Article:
We'll always have Pigalle
(and so will everyone else)
As it was, the only available time was 5:30, so we had an early lunch and then took the T into town. By the time we'd wandered down Charles Street (oo, new artisanal chocolate store!), through the Public Gardens, up Boylston for a spot of robo-shopping in Marshalls (The Boy's term: it's where I zip rapidly through the racks, making split-second decisions about each item--no-no-no-yuck-no-maybe-no-orange-no-yes-no-no ...) and back down to the Park Plaza, it was time to eat.
The last couple of times we were at Pigalle, I'd ordered their Garden Party cocktail; Hendrick's gin, lemon juice, muddled cucumber and lavender simple syrup. It was so good, it inspired me to harvest lavender from our front yard, and we spent the summer making our own syrup and experimenting with variations on the theme.
When I went to order it this time--gasp! Not on the menu! That made sense, as it's really a summer drink (crisp and sweet and tart and fragrant all at once), but our waitress offered to check whether the bartender could fix me one anyway. And yay, yes she could. So I had that, while The Boy chose the British Invasion: gin, lemon and Earl Grey tea, with a citrus-sugar rim. Something else we can try at home.
For appetizers, I went with the tuna Martini--melty-fresh sushi in a cocktail glass with tobiko roe, seaweed salad and a creme fraiche that ended on a just-enough wasabi note. The Boy ordered the duck liver terrine, a light and creamy wedge served with toasted brioche, cornichons and harvest berry jam--each ingredient contributing a different note (soft/crunchy/sweet/acidic) that matched the others nicely.
For the entree, I ordered the cassoulet, and it was among the best I've had: fabulous homemade pork sausage, falling-apart braised lamb shank and a confit duck leg nestled together in a fresh, deep, herb-tomato stew with white beans. Usually, servings of cassoulet are ridiculously large and overloaded with beans (cheap and filling!), but everything in this cast-iron serving dish was perfectly proportioned.
The Boy went for the special: halibut en croute with Asian greens, asparagus and coconut rice. And, as it transpired when the dish arrived, a generous garnish of lobster. Uh-oh.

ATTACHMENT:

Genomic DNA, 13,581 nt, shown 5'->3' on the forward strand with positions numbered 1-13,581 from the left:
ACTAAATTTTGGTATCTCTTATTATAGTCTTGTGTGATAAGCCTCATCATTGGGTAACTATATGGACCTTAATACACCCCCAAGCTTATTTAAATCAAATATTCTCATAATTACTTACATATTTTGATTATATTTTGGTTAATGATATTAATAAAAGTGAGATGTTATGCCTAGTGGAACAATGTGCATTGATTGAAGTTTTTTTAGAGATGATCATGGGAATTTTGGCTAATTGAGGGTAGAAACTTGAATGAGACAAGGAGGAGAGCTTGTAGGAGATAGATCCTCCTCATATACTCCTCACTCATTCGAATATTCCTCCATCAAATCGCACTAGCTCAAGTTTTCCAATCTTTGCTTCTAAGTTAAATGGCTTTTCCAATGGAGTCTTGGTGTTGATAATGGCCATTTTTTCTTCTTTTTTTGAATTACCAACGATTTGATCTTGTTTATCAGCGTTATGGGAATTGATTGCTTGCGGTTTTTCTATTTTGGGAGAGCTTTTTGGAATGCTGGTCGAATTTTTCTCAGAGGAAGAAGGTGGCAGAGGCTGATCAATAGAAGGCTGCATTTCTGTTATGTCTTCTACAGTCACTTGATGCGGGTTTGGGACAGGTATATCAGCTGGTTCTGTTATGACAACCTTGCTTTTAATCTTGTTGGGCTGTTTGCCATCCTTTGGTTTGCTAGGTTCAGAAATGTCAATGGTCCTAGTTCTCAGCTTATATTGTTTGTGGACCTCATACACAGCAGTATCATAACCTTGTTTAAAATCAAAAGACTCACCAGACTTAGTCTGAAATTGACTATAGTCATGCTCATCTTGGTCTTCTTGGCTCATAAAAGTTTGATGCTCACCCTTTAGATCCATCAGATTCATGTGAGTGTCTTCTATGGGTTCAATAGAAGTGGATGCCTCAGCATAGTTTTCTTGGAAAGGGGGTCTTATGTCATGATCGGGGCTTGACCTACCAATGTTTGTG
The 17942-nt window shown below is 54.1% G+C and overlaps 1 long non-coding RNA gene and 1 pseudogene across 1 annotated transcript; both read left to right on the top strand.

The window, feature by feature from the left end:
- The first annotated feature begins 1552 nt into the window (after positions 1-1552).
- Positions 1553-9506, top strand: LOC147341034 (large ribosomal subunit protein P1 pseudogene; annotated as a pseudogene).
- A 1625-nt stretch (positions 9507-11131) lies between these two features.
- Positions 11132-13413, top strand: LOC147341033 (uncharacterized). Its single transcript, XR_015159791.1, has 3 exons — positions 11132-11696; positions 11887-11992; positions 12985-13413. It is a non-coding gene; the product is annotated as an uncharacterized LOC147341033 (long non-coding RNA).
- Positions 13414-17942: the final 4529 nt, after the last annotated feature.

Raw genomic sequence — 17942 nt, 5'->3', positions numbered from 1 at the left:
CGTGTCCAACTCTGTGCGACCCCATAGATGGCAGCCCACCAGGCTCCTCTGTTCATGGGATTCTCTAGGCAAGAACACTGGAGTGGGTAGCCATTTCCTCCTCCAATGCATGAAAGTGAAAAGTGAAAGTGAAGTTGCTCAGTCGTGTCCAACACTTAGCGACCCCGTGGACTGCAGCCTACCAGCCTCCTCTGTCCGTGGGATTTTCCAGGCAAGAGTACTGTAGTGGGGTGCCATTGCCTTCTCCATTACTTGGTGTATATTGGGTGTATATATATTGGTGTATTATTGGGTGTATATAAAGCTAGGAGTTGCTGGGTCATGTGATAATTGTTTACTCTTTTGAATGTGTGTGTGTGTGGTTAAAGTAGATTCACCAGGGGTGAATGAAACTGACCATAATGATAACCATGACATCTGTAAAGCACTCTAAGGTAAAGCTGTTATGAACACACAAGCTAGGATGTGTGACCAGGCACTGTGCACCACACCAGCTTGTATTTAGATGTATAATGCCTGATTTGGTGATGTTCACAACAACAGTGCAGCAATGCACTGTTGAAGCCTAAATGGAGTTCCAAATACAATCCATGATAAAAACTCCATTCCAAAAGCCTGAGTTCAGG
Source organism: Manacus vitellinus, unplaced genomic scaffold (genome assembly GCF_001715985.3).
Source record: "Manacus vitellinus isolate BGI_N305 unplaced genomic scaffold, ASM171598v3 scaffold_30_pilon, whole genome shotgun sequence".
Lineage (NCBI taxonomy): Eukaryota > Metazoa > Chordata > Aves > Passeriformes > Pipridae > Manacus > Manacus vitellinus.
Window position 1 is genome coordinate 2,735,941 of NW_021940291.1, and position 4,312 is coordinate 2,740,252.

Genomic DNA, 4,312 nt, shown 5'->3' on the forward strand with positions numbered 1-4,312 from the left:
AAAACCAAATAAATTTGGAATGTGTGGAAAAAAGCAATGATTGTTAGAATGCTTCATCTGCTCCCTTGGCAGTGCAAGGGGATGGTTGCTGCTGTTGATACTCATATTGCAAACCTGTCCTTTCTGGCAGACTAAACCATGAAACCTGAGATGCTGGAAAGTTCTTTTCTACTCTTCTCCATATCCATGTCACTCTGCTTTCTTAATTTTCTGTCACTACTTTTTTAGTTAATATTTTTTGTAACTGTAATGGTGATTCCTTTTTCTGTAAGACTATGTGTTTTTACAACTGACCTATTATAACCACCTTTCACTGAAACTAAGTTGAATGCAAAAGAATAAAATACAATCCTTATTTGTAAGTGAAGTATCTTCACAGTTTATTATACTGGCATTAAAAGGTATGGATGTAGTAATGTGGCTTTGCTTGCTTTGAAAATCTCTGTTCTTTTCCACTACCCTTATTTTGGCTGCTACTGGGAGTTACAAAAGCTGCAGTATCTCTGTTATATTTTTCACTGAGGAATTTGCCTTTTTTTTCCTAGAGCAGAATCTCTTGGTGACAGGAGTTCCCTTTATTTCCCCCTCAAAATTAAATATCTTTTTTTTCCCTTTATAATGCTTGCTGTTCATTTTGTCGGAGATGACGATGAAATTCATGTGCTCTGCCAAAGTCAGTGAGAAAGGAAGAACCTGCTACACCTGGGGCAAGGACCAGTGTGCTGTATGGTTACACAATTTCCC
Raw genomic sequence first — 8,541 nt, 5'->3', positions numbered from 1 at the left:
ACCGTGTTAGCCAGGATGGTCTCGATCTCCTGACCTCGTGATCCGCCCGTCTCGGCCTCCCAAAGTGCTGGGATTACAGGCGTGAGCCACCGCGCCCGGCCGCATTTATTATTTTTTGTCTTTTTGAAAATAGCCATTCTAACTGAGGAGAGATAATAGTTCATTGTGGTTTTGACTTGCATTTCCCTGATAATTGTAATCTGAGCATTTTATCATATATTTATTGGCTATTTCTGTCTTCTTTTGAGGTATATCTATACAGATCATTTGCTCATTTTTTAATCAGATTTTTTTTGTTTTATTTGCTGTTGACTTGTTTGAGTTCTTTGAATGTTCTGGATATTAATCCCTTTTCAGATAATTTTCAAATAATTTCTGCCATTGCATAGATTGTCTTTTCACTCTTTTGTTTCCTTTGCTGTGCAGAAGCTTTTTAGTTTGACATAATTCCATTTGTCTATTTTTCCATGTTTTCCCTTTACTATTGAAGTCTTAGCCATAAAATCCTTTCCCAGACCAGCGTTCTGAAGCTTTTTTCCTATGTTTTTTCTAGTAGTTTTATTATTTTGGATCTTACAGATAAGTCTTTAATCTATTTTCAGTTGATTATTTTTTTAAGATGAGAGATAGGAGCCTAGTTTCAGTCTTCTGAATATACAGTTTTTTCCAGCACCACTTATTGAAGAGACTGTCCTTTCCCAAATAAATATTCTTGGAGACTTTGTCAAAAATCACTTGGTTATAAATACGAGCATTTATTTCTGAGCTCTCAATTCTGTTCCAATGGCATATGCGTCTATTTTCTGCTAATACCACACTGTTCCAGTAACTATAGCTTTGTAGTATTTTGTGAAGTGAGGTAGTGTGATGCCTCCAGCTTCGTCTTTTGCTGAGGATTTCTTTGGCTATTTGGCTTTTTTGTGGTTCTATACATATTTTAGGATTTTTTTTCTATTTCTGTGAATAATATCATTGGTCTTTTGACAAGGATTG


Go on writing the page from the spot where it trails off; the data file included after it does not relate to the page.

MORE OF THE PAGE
The waitress was very apologetic when The Boy explained his seafood allergy, and promised a non-crustacean version would appear shortly. In the meantime, she brought him a small plate of Greek salad to snack on (or, more importantly, to stop him stealing all my beans).
While we waited for fish 2.0 (and I ate slowly), we remembered that this wasn't the first time The Boy had been ambushed by lobster. Doesn't it seem strange that a menu would neglect to mention it? Wouldn't you think a restaurant could charge a little more by noting the inclusion of the L-word?
When the fish came out (it was also sans croute--perhaps the lobster was a last-minute alternative), accompanied by more apologies from waiters, busboys and anyone else who happened to be passing, it was delicious; firm, flaky meat on a bed of pleasantly bitter greens and sweet rice. The Boy had chosen a Riesling that blended perfectly with the latter, and was more than happy with the outcome.
And then some cheeses (sheep! Goat! Water buffalo!) and 10-year-old tawny port, and then espresso, and then we rolled out, full an' happy.
The place was pretty crowded when we left at around 7:30; these were not pre-theater diners, but rather people who had discovered (like us) that the area's food choices are not limited to Bennigan's, Rustic Kitchen and mammoth fish-steak-pasta places. If Orfaly gets the James Beard nod, it's gonna be even tougher to get a spot.